WIRDG: ToO (Cult of Transcendence 1)


This is it! This is the Ken Hite/Greg Stolze material we’ve been waiting for; this is the legendary material that was mentioned as an upcoming supplement in the original Delta Green book. Two of the best horror setting guys out there, and if anything’s going to put a new spin on Delta Green, this is. It’s around 120 pages and I’ve probably hyped it too much already, even to myself, so it’s time to see what we’ve got.

Opener: an explanation of what the Cult is all about. It’s a Nyarlathotep cult, of course. At this point in the evolution of the Call of Cthulhu branch of the Mythos, he’s firmly established as the deity who runs human cults. And let’s not forget that Stephen King’s Randall Flagg, the Walking Man, is likewise an avatar of Nyarlathotep.

There’s going to have to be a contrast to Stephen Alzis and the Fate. We’ll see if it gets mentioned explicitly, or if it’s executed through silent comparison. If I understand the chronology correctly, the Delta Green material on the Fate was published after the initial Cult of Transcendence material was written, so we’re talking about parallel evolution here.

The Cult’s general thing is, well, transcending. It’s based on purity, specifically the purity of power. This goal is built on four Sees, each one run by a Bishop, each one dedicated to taking advantage of a negative aspect of humanity. Nice little reversal there, and it says a lot about the arrogance of the leadership. I also like that it’s based in Stockholm; that plays on all the stereotypes of austere Scandinavia.

Oh, and there’s the sidebar discussion of the Fate. There’s a comparison, an acknowledgment, and GMs are encouraged to make their own decisions. Appropriate enough, and I don’t think the two organizations are as similar as all that anyhow.

OK, lots of history. To summarize: evil tome corrupting those who read it. Templars. Secret cabals of bankers. The Great Game. Cromwell. Freemasons. Illuminati. Unexpected consequences. Rasputin. I’m thinking Ken Hite was somehow involved in this, and it’s pretty good — yeah, it’s the old conspiracy stuff, but the shadowy Alta Vendita is imperfect and flawed, which makes it a much better conspiracy.

On to the current state of the Cult. It’s nearly, you will forgive me, Kult-like in its embrace of alienation. The difference is that in Kult, that’s a desirable state. One really interesting note is that this all works: “several Masters have utterly escaped this mortal plane and now dance at the court of Azathoth.” That single sentence may be the first time any Call of Cthulhu product has ever hinted that worshiping the Elder Gods can be a good idea.

There are several pages explaining the structure of the Cult, which is the classic pyramid. The twist, again, is that the pyramid scheme works. Most of the pyramid is dedicated to amassing power, but the goal is to allow individuals to transcend, and gaining power is a means towards isolating individuals from humanity. This creates a rather elegant tension.

The pyramidal nature is emphasized by an organization chart, which is such an elegant use of banality. It also serves as an introduction to the major players and a listing of the fronts through which the Cult works. These range from self-actualization cultists to racial supremacists to UFO theorists. I take these as rooting the Cult back in Delta Green soil.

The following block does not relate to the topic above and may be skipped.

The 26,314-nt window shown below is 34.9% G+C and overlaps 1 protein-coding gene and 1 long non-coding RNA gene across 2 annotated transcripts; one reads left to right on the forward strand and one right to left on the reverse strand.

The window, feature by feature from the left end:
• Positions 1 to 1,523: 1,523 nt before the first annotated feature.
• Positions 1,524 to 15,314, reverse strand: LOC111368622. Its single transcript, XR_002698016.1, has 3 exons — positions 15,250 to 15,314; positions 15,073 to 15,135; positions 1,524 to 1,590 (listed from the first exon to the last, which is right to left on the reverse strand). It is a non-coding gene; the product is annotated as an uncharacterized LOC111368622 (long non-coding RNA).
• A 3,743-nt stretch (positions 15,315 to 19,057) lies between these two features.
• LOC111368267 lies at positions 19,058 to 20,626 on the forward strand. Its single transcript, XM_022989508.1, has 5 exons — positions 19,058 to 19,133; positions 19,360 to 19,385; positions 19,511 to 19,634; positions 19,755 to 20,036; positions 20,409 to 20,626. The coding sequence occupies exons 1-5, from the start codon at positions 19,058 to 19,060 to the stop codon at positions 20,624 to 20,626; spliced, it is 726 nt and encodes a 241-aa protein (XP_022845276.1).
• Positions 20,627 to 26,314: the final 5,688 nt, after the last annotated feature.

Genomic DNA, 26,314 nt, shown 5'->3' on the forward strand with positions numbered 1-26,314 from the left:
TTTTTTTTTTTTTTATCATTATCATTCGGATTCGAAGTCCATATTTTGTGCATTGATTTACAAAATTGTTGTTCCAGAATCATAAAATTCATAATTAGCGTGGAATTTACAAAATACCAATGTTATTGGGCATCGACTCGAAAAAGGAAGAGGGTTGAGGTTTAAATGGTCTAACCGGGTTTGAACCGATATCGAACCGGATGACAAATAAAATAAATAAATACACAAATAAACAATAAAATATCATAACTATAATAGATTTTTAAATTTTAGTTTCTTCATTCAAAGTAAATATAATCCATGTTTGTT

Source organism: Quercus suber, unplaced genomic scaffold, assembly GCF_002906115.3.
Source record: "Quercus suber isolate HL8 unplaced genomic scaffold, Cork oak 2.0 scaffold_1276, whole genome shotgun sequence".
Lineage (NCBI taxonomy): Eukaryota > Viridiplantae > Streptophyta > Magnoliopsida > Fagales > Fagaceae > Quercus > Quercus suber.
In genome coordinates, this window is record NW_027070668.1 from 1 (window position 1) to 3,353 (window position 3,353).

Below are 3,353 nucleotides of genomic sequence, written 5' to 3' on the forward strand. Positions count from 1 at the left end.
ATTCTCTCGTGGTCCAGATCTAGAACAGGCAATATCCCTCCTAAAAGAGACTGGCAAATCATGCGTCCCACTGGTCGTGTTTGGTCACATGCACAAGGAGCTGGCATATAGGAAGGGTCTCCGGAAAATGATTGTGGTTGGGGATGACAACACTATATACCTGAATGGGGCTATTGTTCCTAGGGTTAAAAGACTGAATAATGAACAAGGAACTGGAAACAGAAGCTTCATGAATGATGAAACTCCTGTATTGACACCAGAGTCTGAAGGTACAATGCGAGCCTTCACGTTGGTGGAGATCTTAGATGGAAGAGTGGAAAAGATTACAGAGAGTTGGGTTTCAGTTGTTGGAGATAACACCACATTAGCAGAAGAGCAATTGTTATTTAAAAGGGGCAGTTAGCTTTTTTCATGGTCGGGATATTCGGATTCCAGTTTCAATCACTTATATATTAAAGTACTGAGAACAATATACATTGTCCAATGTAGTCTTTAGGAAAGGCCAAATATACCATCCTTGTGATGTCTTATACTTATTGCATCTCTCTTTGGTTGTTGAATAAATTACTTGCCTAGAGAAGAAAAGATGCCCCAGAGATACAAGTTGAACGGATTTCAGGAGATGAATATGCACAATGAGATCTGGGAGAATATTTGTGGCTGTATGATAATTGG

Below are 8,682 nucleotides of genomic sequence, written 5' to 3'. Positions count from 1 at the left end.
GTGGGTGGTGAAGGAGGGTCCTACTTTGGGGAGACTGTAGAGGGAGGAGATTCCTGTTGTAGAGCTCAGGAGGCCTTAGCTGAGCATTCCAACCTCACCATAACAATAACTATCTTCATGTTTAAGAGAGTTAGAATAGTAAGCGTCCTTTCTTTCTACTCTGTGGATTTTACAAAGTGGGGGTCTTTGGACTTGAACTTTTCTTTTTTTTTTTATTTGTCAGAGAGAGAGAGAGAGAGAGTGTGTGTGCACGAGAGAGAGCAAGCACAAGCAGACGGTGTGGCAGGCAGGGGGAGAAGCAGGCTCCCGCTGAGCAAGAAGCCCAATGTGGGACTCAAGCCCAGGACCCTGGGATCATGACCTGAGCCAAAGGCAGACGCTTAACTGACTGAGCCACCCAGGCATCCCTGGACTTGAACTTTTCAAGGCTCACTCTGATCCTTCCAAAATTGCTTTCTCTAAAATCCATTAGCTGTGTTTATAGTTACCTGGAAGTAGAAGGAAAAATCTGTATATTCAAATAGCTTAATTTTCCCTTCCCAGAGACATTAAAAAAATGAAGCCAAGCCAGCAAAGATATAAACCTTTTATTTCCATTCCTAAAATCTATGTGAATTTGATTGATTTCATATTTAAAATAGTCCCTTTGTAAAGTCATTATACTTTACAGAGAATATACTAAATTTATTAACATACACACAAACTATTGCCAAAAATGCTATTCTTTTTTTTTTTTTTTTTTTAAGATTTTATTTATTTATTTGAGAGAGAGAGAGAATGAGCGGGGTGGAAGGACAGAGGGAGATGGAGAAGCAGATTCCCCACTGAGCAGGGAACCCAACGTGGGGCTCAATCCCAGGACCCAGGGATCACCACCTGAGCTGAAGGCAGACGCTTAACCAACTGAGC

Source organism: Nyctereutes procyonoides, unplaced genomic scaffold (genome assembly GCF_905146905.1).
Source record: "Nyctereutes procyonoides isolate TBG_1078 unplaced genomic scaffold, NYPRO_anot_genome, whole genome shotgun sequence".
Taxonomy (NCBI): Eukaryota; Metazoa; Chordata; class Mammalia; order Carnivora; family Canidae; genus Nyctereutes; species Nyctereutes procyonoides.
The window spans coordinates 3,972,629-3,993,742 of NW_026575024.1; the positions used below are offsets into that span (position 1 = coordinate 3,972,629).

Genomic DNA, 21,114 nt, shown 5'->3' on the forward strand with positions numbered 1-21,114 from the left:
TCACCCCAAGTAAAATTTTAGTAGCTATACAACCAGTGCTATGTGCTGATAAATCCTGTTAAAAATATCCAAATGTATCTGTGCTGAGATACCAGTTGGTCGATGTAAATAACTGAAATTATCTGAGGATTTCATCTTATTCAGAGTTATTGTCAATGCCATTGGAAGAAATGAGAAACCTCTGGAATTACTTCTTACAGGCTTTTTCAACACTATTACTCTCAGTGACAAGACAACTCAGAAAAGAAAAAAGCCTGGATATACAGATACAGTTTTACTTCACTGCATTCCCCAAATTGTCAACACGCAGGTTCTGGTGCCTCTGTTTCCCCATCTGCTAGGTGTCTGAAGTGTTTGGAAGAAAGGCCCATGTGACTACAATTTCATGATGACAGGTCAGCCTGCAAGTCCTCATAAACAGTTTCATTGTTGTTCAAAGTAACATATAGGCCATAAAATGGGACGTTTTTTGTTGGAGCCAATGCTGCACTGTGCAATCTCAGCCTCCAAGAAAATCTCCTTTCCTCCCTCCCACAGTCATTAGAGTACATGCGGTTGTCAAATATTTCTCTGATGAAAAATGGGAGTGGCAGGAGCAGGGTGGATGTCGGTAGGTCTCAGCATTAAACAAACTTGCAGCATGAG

Ten or eleven pages in, and we hit the next section: the top level of the Cult. The Transcended Masters are completely incomprehensible entities who spit out incomprehensible instructions to the Bishops. In an homage to AD&D’s Deities and Demigods, they nonetheless have stats. The history of each Master is evocative, interesting, and definitely sheds light on the Cult as a whole; also, they seem like useful plot tools, as one can never be certain why they do the things they do. Surreal intrusion into a PCs life? Sure.

The Vagnoptus Manor is presented next, which is awesome, because that tells us that this twisted home base is just as much part of the leadership of the Cult as the Bishops. The Manor matters. It’s a horrendous creepy place and I would reread House of Leaves before using it in a game.

Which is telling. I don’t want to bet on it just yet, but the Cult feels like transgressive horror to me: the horror that comes when our world is somehow wrong. The Vagnoptus Manor has two particular types of creature infesting it. Neither of them are monsters from beyond. They’re both humans, warped and twisted by foul rituals. Likewise, the Masters were once human.

Using the Cult as a primary antagonist in your Delta Green game means you’re replacing the Mi-go with human beings. There’s some comfort in knowing that the things which make your word horrible are at least inhuman. The Cult strips away your ability to do that and reminds you that humanity can be plenty awful enough. It makes the horror far more personal.

That’ll do for now, I think. I’m stopping in the middle of a section, but the Bishops and Acolytes are up next and I imagine I’ll have a lot to say about them.


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One Response to “WIRDG: ToO (Cult of Transcendence 1)”

  1. darkman Says:

    are you ever going to finish this?

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